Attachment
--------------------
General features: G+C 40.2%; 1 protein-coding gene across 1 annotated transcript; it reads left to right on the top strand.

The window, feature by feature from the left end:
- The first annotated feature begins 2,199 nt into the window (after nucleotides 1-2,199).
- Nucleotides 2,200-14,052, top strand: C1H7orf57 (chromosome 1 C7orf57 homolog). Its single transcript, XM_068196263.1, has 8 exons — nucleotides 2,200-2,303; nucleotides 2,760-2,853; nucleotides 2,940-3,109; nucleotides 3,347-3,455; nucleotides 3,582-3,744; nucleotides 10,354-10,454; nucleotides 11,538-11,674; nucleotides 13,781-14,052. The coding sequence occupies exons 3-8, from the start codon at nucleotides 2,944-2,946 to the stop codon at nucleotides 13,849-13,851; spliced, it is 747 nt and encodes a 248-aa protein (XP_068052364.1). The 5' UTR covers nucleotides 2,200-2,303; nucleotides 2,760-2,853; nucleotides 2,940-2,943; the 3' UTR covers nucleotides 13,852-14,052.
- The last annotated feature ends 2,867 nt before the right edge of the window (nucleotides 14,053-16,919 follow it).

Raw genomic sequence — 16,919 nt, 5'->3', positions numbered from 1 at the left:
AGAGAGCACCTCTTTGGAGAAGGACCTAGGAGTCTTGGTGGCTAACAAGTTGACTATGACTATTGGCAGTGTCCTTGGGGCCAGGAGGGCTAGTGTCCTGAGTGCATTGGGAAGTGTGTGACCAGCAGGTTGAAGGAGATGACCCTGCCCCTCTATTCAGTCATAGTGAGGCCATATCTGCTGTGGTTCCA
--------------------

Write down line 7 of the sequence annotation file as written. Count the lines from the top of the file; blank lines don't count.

AGAGAGCACCTCTTTGGAGAAGGACCTAGGAGTCTTGGTGGCTAACAAGTTGACTATGACTATTGGCAGTGTCCTTGGGGCCAGGAGGGCTAGTGTCCTGAGTGCATTGGGAAGTGTGTGACCAGCAGGTTGAAGGAGATGACCCTGCCCCTCTATTCAGTCATAGTGAGGCCATATCTGCTGTGGTTCCA